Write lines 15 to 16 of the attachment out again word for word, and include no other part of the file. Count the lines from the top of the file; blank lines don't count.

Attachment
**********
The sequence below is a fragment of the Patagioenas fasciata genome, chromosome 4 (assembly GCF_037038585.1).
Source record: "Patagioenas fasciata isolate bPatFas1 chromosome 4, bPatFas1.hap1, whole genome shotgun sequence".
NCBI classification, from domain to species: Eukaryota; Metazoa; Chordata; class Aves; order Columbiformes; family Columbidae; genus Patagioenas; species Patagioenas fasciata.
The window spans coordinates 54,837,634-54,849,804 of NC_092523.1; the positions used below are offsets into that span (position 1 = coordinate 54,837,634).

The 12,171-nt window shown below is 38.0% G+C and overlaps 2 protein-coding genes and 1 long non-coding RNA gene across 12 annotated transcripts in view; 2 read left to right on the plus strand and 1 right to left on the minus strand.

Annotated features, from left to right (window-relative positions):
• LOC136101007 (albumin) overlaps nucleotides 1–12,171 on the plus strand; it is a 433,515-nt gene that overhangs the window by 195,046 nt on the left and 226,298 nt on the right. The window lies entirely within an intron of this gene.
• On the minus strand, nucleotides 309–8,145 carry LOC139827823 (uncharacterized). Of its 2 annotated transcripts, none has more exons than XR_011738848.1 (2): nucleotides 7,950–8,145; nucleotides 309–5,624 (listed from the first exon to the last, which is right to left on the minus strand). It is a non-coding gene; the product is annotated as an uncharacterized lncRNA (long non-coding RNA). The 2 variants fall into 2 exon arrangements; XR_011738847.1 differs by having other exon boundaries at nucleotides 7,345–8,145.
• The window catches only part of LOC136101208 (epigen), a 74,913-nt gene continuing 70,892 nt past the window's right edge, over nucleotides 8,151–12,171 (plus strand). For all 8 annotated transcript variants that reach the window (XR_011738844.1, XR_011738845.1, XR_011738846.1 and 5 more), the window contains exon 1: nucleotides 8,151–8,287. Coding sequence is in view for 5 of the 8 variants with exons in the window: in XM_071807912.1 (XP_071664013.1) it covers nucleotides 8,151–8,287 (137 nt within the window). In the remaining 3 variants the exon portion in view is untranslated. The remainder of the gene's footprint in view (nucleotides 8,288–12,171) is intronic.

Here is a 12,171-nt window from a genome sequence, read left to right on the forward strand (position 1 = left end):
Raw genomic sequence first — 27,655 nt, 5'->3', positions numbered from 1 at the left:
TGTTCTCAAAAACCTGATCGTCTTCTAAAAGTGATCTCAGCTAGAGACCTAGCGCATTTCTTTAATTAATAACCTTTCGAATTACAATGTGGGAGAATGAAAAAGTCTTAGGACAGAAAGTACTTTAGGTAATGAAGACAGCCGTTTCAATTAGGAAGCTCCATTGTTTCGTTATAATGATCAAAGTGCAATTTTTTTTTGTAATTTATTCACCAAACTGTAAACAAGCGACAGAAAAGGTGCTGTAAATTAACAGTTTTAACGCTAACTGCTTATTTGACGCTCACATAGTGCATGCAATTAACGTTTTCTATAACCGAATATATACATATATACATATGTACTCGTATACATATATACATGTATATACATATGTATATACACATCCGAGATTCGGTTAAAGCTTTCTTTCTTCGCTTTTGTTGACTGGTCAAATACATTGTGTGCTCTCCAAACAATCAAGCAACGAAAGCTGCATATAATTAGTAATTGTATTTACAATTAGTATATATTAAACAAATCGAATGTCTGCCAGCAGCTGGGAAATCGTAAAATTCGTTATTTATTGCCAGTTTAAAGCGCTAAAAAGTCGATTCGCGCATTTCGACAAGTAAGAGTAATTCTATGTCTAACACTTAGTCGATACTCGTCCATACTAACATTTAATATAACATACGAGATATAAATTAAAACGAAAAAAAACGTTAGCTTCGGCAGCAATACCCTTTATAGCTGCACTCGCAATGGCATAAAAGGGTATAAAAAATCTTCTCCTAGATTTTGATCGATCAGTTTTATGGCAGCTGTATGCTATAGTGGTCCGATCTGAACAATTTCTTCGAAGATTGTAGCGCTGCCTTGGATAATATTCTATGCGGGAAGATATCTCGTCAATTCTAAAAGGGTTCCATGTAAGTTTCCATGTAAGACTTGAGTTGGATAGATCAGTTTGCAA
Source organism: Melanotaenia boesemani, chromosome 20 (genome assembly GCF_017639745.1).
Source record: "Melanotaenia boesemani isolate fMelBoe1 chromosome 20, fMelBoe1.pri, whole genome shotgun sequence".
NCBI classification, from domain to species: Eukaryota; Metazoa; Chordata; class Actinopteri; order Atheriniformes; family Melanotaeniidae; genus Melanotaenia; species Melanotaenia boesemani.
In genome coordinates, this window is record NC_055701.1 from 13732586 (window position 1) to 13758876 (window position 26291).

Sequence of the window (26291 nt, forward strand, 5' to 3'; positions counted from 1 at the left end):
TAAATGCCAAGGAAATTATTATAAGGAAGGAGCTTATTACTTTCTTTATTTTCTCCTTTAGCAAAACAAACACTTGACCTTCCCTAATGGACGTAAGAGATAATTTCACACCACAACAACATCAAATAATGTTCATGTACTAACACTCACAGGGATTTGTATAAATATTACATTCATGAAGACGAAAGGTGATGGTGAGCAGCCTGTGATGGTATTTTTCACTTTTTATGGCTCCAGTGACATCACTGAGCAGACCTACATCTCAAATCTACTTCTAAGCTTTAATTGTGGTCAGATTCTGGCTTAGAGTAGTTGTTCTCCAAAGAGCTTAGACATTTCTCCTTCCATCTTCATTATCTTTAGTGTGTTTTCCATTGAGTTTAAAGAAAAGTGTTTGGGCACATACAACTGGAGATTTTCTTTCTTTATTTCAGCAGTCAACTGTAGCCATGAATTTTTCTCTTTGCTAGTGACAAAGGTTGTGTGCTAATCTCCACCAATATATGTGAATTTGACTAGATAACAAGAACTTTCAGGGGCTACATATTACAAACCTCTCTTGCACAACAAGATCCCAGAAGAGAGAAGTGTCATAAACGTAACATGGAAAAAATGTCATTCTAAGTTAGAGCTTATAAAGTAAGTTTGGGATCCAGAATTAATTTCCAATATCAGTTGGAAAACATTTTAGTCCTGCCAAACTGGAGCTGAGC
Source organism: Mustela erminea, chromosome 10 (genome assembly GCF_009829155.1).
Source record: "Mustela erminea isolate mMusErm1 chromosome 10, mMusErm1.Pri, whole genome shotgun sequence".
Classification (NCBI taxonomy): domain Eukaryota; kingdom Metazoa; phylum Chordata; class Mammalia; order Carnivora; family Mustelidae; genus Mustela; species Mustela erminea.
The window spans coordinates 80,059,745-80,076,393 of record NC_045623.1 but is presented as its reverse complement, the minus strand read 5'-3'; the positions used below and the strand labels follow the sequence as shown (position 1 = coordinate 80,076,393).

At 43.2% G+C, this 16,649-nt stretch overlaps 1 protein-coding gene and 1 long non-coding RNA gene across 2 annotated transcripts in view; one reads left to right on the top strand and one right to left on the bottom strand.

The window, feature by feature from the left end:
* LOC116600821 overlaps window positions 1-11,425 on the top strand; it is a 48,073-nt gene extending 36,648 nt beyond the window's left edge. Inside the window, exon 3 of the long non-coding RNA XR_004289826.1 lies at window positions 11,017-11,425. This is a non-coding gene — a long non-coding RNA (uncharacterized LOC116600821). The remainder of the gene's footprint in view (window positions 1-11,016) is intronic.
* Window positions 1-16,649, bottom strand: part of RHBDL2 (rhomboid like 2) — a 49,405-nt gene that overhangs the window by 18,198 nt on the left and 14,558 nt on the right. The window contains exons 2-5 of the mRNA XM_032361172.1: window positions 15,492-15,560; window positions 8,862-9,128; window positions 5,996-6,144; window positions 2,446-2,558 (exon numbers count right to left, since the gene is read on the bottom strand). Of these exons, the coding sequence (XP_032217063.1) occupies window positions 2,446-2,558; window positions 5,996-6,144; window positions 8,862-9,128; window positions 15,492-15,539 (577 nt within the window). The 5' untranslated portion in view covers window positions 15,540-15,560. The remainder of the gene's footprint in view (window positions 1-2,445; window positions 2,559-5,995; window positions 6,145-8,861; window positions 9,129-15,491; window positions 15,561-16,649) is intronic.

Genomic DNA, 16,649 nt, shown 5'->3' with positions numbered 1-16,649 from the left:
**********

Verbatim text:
NCBI classification, from domain to species: Eukaryota; Metazoa; Chordata; class Actinopteri; order Atheriniformes; family Melanotaeniidae; genus Melanotaenia; species Melanotaenia boesemani.
In genome coordinates, this window is record NC_055701.1 from 13732586 (window position 1) to 13758876 (window position 26291).